Turkey Decoy Field Test - Iowa Wildlife Federation

Turkey Decoy Field Test

Photography courtesy of Lowell Washburn, all rights reserved.

2  Gobblers @ decoy

Yesterday afternoon, my wife, Carol decided that I needed a new turkey decoy.  In reality, I probably did not.  I already have a lot of turkey decoys.  I have turkey silhouettes, folding turkeys, inflatable turkeys, hard rubber turkeys, plastic turkeys, hens, jakes, gobblers, and so on.  In my search for the perfect decoy, I feel like I’ve tried them all.  Most have their good points; all have their bad.  The DSDs are by far the most realistic, and they are also the heaviest to lug up and down steep woodland ridges.

Although I love all types of waterfowl decoys — old and new — I don’t feel the same admiration for turkey counterfeits.  Truth be told, I don’t even like them.  Unfortunately, they’re a necessary evil when it comes to bow hunting the Timber Ghost; at least for me.

But Carol did have a point on this one.  The decoy in question was the new HS Strut: Jake Snood.  The decoy is an inflatable, made of seemingly durable high quality rubber.  It looks somewhat realistic [though not nearly so much so as the Avian-X or DSD models] and the decoy has a fairly good “passive strut” look to it.  Its cost is a fraction of what the better decoys sell for.  But it was the jake’s weight that made us pull the trigger.  The Jake Snood weighs in at just under 1.5 pounds — virtually weightless when compared to most other full bodied decoys.  Whether you’re hunting the rugged blufflands of  NE Iowa or backcountry sand hills of Nebraska; every ounce counts, which is what made the Snood seem worth a try.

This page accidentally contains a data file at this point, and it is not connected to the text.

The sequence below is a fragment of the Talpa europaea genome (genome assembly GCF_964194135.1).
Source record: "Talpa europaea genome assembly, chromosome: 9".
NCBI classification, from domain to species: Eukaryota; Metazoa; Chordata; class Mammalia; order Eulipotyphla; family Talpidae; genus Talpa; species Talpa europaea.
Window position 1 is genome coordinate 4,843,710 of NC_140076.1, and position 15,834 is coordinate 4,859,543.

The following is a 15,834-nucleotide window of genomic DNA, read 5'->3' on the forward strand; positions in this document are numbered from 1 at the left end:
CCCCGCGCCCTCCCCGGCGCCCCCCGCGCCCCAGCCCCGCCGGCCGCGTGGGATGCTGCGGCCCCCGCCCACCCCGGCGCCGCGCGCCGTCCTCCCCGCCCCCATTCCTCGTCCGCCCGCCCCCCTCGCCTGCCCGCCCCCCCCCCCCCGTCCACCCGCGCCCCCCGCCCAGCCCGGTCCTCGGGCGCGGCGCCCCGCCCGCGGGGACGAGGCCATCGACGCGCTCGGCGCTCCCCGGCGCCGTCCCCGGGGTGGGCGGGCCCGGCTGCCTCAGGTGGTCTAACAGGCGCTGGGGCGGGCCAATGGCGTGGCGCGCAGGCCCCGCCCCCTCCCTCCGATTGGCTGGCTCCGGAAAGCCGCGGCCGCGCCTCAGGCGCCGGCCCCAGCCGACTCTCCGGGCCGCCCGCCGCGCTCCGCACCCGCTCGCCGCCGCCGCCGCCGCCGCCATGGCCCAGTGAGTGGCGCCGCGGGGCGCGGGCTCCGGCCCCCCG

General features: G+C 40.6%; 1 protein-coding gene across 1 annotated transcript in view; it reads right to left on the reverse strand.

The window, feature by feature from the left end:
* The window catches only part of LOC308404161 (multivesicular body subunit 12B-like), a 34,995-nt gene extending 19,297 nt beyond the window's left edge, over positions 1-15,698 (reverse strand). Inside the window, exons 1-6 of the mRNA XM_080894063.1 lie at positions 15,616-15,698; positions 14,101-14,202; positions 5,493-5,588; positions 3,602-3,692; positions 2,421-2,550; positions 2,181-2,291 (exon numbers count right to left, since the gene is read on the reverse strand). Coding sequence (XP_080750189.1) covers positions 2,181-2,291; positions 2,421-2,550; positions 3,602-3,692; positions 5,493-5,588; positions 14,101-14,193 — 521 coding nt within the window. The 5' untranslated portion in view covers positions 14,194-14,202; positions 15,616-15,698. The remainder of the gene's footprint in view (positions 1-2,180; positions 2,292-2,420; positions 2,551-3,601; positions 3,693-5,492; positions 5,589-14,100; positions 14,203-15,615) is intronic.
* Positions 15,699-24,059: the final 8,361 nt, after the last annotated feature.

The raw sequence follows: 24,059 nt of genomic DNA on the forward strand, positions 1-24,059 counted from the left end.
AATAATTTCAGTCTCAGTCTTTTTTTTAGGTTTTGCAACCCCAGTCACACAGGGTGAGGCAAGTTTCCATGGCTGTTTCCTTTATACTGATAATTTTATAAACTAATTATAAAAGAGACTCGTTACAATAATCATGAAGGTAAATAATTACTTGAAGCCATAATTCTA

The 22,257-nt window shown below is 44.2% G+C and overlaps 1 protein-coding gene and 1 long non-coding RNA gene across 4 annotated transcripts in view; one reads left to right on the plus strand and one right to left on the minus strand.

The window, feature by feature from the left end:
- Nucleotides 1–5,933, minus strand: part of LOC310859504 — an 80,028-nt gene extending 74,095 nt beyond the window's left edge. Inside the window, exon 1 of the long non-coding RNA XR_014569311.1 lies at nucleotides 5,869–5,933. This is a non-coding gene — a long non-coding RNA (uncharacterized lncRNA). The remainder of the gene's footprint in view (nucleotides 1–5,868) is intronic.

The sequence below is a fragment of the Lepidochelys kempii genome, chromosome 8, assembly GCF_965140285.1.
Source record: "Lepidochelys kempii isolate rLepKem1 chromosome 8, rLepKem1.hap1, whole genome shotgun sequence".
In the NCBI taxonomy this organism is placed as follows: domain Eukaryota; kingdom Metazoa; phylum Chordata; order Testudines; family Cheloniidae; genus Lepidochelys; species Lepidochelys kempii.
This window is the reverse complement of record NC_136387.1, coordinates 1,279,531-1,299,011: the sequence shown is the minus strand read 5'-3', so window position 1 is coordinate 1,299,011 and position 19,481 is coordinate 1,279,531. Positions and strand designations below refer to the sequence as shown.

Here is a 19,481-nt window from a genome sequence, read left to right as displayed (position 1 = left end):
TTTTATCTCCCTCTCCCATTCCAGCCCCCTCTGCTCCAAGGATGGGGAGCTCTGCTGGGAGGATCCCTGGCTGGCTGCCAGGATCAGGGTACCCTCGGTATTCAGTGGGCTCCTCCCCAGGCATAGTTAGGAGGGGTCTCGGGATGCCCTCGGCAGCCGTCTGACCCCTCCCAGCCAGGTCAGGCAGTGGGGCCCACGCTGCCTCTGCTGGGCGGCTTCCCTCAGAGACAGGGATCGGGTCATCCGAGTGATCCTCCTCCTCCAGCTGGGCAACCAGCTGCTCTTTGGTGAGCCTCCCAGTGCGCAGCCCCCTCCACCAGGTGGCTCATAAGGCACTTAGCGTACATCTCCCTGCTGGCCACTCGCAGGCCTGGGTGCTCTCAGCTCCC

3  Gobbler Exit

Bright and early this morning, I decided to give the new HS decoy a try.  Why wait?  Returning to the woods where I’d found plenty of action a couple of days ago, I was unable to locate a single bird.  Moving to the next section, I found a group of hens but no gobblers.  A bit later, however, I could hear gobbling from an adjacent field.  I hurriedly placed the decoy along the edge of a mostly snow covered pasture and got into my blind. [P.S. — I also hate turkey blinds; but that too is another story!]  Since the ground is still frozen solid, I placed the jake atop a free standing goose stake.

1  Field - Test HS Strut -- March 18, 2014

I started calling and the gobblers immediately responded.  The gobbling got closer and closer until the strutting toms entered the pasture.  Upon spotting the Snood, the toms made an immediate square corner and came marching straight in.  Both birds were purring like crazy and, although they didn’t give the jake a trouncing, they did do plenty of aggressive posturing as they circled the “unknown” invader.  The toms eventually lost interest and exited the pasture via a nearby treeline.  After that, a group of white-tailed deer trotted by.  No more turkeys came to visit; but I was definitely pleased with the decoy’s results during its first hour in the field.

4  March White-tails  3-18-14

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